As I had taken “The Thing” out of the running, I had to have another John Carpenter film in the list. Which one would it be? “They Live” has the best fight scene ever. “Escape from New York” has Snake Plissken being all kinds of cool. “Big Trouble In Little China” shook the pillars of heaven and “Prince of Darkness” has Donald Pleasance as a priest and Alice Cooper as a homeless man. All are works of genius.

I’ll go with “In The Mouth of Madness” for now. It seems to be one of Carpenter’s films that seems to be the least well known. I have no idea why as its tale of Sam Neill’s insurance investigator seeking the horror writer Sutter Cane is pure Lovecraftian goodness. The all-encompassing horror and discomfort that slowly builds as Neill enters Hobb’s End is truly great.

Who knew that one of the scariest questions in the world would be, “do you read Sutter Cane?”

3. Scanners
The protagonist acts as if he is doped up and seems to sleepwalk throughout the film. The plot is a sci-fi staple yet it is elevated to cult status by the fact David Cronenberg directed it and the mighty Michael Ironside stars in it. The scene where Ironside blows up a man’s head using the power of his mind seals the deal. Nothing more need be said.

2. Mulholland Drive
The very fact this is a David Lynch film means it will be a cult film forevermore. Most things from the mind of Lynch are pure cult.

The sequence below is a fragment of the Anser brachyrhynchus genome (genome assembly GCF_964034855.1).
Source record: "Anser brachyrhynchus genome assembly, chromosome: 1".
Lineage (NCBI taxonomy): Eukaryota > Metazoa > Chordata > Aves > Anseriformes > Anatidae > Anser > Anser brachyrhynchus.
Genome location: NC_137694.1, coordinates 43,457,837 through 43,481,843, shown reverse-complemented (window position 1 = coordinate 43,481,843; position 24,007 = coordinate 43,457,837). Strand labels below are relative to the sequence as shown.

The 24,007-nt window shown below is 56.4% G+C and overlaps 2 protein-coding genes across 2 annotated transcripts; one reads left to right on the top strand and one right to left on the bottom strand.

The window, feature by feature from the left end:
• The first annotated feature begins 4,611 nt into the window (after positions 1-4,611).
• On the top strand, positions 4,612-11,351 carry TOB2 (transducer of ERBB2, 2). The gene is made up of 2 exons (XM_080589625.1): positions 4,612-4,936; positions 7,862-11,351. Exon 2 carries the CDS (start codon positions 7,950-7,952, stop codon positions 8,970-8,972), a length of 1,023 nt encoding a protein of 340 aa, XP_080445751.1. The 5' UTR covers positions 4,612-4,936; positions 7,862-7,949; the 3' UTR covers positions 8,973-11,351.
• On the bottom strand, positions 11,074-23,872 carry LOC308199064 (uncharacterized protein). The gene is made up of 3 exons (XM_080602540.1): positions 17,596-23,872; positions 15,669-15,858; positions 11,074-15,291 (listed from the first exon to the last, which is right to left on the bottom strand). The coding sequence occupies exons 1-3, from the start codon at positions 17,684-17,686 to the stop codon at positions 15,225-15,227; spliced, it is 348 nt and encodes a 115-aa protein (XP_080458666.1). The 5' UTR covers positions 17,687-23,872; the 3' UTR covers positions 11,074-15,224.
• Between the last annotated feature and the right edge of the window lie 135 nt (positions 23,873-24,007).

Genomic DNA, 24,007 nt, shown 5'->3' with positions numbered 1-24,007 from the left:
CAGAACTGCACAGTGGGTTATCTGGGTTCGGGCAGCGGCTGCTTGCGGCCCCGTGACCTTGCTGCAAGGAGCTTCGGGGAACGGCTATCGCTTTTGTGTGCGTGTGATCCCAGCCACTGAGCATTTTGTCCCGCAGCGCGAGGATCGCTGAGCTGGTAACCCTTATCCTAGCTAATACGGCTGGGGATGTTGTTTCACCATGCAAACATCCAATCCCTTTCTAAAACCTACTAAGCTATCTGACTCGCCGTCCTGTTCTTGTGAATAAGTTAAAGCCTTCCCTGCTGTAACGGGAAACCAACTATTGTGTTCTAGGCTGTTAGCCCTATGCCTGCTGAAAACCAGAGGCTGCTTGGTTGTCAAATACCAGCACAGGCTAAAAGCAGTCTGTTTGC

What was planned as a TV show pilot grew and changed into a modern day noir tale that could possibly have all been the dream and broken wishes of a washed-up actress.

It gave us Naomi Watts and Laura Harring in a story featuring amnesia, cowboys, murder, blue boxes, smiling old people, Billy Ray Cyrus, and the scariest moment behind any diner.

It is hard to narrow down any one scene…although there is a certain lesbian love scene which springs to mind…yet I personally love the scene of Naomi Watts going to an audition. It features some of the greatest acting I have ever seen.

1. The Adventures of Buckaroo Banzai Across The 8th Dimension
This 1984 film screams cult film from the title alone. The fact it follows Dr. Buckaroo Banzai (Peter Weller), a physicist, neurosurgeon, test pilot, and rock musician, to save the world by defeating a band of inter-dimensional aliens called Red Lectroids from Planet 10 only confirms this.

Upon my first viewing of this film many years ago I wondered what the hell was going on. It just kept throwing more and more weirdness on the screen until it was all too much. Then something happened.

I am not sure if it was the sight of John Lithgow electrocuting himself, or Jeff Goldblum wearing a cowboy suit, maybe it was Perfect Tommy being perfect or the rest of the Hong Kong Cavaliers always having Banzai’s back and harkening back to Doc Savage and his Fabulous Five.

It was probably all that, but I like to think it was Buckaroo stopping the band playing because he had heard Penny Priddy (Ellen Barkin) crying over the sound of the guitars.

So there you have it. My Top 5 Greatest Cult Movies of the Moment. It will probably have changed by this time tomorrow, but that is the nature of the beast.

What about “Barton Fink,” “Evil Dead,” “Flash Gordon,” “UHF,” “Dark City,” “The Warriors,” “Killer Klowns From Outer Space,” Brazil,” “Kung Pow: Enter the Fist” and all the rest? Well, they are all cult films for another day.